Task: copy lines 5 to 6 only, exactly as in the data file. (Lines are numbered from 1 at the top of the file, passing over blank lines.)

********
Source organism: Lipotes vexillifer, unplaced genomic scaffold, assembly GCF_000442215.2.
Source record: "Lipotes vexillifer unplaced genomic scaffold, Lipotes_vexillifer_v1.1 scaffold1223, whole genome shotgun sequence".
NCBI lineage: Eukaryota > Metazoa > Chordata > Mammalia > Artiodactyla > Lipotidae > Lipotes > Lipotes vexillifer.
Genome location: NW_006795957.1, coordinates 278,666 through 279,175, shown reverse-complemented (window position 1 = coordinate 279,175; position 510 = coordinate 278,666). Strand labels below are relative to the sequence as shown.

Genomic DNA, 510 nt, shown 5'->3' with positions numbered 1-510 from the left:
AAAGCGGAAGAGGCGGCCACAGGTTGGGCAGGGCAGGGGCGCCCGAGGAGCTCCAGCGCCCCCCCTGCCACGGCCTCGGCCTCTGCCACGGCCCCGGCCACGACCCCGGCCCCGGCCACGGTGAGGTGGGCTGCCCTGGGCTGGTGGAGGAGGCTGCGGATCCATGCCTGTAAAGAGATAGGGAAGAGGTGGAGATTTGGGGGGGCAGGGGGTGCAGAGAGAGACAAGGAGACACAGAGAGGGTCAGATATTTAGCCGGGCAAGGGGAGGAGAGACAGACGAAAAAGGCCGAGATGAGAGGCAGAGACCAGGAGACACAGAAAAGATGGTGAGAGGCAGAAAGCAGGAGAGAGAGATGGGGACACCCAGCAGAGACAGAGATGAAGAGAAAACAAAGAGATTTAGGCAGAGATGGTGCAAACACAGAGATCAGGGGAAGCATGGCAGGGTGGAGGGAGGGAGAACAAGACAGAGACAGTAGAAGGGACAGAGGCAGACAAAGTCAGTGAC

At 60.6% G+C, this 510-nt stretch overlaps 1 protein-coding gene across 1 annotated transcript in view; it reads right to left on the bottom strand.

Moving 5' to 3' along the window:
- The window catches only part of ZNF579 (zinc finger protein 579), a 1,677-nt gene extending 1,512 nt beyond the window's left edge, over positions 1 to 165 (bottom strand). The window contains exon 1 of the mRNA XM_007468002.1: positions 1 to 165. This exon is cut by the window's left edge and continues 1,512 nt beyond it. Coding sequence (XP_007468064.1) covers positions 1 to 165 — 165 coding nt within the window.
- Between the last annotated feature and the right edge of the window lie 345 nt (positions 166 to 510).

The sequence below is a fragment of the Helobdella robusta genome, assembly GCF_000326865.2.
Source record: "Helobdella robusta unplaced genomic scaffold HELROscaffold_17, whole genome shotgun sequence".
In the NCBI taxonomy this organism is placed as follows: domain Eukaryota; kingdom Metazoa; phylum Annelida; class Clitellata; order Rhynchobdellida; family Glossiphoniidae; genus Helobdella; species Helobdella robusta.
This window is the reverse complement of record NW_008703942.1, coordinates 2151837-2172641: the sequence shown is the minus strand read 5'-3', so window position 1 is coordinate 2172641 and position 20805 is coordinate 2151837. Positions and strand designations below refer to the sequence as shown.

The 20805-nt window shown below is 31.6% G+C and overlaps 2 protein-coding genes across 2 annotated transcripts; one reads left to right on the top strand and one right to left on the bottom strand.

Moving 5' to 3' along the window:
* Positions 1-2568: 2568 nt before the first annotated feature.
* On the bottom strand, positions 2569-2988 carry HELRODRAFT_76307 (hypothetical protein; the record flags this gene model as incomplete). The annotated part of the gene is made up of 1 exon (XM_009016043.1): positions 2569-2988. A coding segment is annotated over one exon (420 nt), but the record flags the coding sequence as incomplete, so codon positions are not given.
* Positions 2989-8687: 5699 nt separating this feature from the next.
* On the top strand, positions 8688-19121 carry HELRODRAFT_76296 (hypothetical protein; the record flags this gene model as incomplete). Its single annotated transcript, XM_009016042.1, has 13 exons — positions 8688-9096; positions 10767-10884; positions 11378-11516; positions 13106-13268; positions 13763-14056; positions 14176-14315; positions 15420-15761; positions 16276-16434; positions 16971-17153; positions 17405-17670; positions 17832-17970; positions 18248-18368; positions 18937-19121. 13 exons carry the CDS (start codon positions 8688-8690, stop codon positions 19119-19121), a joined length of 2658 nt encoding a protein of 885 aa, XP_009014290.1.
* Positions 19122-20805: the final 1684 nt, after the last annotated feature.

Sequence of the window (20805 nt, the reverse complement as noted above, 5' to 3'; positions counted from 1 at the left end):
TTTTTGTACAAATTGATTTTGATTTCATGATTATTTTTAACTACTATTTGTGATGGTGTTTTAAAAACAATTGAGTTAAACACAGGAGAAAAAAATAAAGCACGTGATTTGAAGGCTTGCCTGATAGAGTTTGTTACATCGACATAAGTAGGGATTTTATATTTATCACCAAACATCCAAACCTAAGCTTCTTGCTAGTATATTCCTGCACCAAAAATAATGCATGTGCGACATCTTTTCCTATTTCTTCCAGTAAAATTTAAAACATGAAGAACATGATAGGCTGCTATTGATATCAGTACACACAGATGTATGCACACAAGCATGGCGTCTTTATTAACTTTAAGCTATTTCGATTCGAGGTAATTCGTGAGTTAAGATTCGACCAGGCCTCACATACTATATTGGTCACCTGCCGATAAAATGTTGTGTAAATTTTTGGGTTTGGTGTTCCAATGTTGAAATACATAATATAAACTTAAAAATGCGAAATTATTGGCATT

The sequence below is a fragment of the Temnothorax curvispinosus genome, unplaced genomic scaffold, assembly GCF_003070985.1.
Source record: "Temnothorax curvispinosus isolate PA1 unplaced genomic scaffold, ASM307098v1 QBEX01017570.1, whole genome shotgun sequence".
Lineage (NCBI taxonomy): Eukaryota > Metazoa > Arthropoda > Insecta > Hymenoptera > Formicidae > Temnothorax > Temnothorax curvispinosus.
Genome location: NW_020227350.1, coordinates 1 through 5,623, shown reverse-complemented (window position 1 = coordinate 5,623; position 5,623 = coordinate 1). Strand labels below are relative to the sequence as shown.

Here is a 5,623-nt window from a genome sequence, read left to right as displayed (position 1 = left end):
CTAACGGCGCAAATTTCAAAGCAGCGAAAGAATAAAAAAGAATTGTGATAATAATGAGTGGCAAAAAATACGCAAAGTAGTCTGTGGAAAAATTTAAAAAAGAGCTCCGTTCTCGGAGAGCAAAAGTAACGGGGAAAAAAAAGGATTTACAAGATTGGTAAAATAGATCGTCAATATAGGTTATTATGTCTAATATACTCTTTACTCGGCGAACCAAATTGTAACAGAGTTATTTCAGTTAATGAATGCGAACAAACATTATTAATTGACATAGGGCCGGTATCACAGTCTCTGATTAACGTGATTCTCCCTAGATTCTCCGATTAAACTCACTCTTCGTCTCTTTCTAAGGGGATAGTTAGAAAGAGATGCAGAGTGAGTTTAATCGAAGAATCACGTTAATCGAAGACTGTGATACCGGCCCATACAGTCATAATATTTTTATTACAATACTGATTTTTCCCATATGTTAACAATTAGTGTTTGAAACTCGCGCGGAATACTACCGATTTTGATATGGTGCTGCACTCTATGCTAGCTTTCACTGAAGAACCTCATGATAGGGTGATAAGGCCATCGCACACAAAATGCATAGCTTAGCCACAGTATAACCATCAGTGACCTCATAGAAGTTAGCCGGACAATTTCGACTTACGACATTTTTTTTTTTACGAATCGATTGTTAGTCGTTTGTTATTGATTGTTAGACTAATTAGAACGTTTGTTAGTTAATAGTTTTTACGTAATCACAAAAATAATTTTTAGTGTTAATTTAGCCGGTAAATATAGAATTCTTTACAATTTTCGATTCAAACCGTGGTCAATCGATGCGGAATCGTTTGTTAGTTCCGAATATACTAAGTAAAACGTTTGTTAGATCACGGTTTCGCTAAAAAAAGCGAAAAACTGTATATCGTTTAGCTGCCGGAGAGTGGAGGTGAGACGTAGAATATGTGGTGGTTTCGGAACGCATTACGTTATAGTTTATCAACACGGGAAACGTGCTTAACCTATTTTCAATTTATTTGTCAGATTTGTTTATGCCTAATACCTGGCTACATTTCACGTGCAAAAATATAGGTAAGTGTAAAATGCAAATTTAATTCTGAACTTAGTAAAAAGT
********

Genomic DNA, 510 nt, shown 5'->3' with positions numbered 1-510 from the left:
AAAGCGGAAGAGGCGGCCACAGGTTGGGCAGGGCAGGGGCGCCCGAGGAGCTCCAGCGCCCCCCCTGCCACGGCCTCGGCCTCTGCCACGGCCCCGGCCACGACCCCGGCCCCGGCCACGGTGAGGTGGGCTGCCCTGGGCTGGTGGAGGAGGCTGCGGATCCATGCCTGTAAAGAGATAGGGAAGAGGTGGAGATTTGGGGGGGCAGGGGGTGCAGAGAGAGACAAGGAGACACAGAGAGGGTCAGATATTTAGCCGGGCAAGGGGAGGAGAGACAGACGAAAAAGGCCGAGATGAGAGGCAGAGACCAGGAGACACAGAAAAGATGGTGAGAGGCAGAAAGCAGGAGAGAGAGATGGGGACACCCAGCAGAGACAGAGATGAAGAGAAAACAAAGAGATTTAGGCAGAGATGGTGCAAACACAGAGATCAGGGGAAGCATGGCAGGGTGGAGGGAGGGAGAACAAGACAGAGACAGTAGAAGGGACAGAGGCAGACAAAGTCAGTGAC